Black Diamonds Off the Back of That Guy's White Ford F100
A smoky quartz mystery
Call it 1993. One summer in the early 1990s, hubby and I were selling raw stones at the Harrison County, Mississippi gem and mineral show. A guy in a white Ford truck with Alabama plates pulled up. Nervous guy. Probably broke too, because he doesn't have $60 to pay the booth fee. Instead, he sort of slipped sideways into the show, and pretty soon he arrived at us.
"Got some Alabama wood," he said.
"Black petrified wood. Little sparkly smoky quartz crystals all over it like diamonds."
OK, now you're singing the song of my people.
So we hit the parking lot to check it out. Turned out the entire truck bed was full of this stuff. One piece was an entire log. It didn't take a gemologist to see the material was exactly what he said -- smoky quartz crystals on black petrified wood.
Alas, our own Ford F100 (Louisiana plates) was already full of stuff we needed to sell before we bought anything else. But, what the heck, I couldn't pass up the chance to purchase a specimen for my personal collection.
Pretty soon, a bigger dealer noticed the truck, and he drifted over to buy the guy out. Didn't take long. This stuff was something else. Of course, we all wanted to know the deets, but the guy was cagey about where exactly he'd collected it.
"A friend's property in Alabama," was about all he said.
Not too weird. Nobody wants to spill the beans about a good collecting site. The last thing a rockhound wants to see is some commercial seller swooping down to back up the truck.
A year or so later, hubby and I had enjoyed a run of good luck, and we had more money. "Where's that Alabama wood guy?" I asked the bigger dealer. "I'd like to pick some more pieces."
"You didn't hear? Got arrested for collecting on electric company property."
I should have thought to ask what electric company property. Didn't think of it. Probably because I thought it would be easy to find out where this unique material came from.
Turns out, it wasn't easy at all. There are drusy (tiny quartz) crystals growing on petrified wood all over the freakin' state of Alabama. Who knew? Not me, that's for sure. Time ticked by, leaving me with an unsolved mystery.
The Wetumpka Asteroid : A Legend is Born
A decade or more rolled around. I started to see small pieces of this material being sold as somehow related to the mysterious Wetumpka Asteroid, a large meteorite that slammed into what is now Alabama around 80–83 million years ago.
O-kay. Maybe? It doesn't seem wildly unlikely that the force of the impact knocked down entire trees. And, when forests die, it isn't rare for something to happen which causes the living cells of the trees to be replaced, cell by cell, with minerals.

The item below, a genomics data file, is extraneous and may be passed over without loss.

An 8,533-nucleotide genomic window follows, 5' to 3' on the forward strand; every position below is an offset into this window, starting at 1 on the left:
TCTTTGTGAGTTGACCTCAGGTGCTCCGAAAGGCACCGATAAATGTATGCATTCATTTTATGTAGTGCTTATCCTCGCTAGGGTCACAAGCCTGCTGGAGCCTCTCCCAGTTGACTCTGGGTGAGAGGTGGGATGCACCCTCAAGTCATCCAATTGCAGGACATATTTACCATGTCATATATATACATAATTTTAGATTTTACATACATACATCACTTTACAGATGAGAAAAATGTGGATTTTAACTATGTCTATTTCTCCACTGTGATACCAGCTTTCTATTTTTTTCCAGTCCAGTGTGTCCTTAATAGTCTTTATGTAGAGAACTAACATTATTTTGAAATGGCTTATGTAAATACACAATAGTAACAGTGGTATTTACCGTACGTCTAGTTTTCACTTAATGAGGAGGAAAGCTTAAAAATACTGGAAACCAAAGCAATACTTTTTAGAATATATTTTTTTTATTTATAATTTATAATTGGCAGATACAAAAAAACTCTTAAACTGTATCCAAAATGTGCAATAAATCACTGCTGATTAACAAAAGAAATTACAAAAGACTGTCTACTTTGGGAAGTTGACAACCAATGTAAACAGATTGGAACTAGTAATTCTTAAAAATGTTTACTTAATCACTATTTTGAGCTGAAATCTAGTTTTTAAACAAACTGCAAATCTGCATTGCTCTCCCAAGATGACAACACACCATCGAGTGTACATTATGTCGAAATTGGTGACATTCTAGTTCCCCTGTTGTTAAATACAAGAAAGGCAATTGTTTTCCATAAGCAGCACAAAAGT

After all, they say you can find petrified wood in all 50 US states. I believe it because you can find it in Louisiana, a state without rocks, just mud. (Yes, I appreciate the irony of being a stone-cutter who lives in a state without rocks. You need to snicker more quietly over there.)
My point is, bad things happen, the forest falls down, and sometimes the wood gets transformed into stone. We're all in agreement here. This is science, y'all.
Here's my problem. Meteor craters are cool. Smoky quartz crystals growing inside the cracks on your petrified wood-- also cool. However, two cool things aren't necessarily the same cool thing.
That is to say… I'm not convinced this material comes from Wetumpka. I think it's just a neat story to help move specimens on eBay.
Brilliant like Diamonds
A lot of petrified wood comes from the northwestern part of the state. Again, nobody wants to get too specific about their happy hunting ground, but I'm reasonably sure my specimen came from somewhere around Brilliant, Marion County.
I could base this guess on the seller's comment about "tiny diamonds," a comment people also used to make about the known Brilliant material. Also, the town still modestly refers to itself as a "sparkling jewel."
What actually seals the deal for me is this Mindat.org photograph. The petrified wood in that specimen is dark, like mine. And the grime in the cracks is that exact shade of yellow! (Yes, I know, grime is one of those real technical terms.) Even after all these years, I saw that yellow clay come up again just now when I was cleaning my specimen for a new photograph.
So I feel confident we have a positive identification. Smoky quartz drusy on petrified wood, Brilliant area, Marion County, Alabama.
More specific than that? Latitude and longitude and a nice little pirate's map leading you to the origin site?
Probably not going to happen, considering all the time and (rumored) crime involved in its digging.
Regardless of where it comes from, treasure this spectacular material if it wanders into your life.
The primary mundane uses of this material are well known:
- Mineral collectors - people like me collecting specimens for display because it's beautiful
- Jewelry-making - small custom jewelers shape smaller pieces into pendants to show off the sparkly smoky quartz crystals
- Speculative - people like the original seller collect it for resale
However, for those who choose to do the work, this material also possesses rich metaphysical possibilities. Consider how it combines petrified wood (transformation, triumph over death) with smoky quartz (fights depression, soothes grief).
There is untapped power in this stone beyond its material beauty. I haven't come close to exploring the possibilities, so I'm personally more at the pondering and meditating stage.
A couple of related articles dive more into the metaphysical side of Smoky Quartz and Petrified Wood: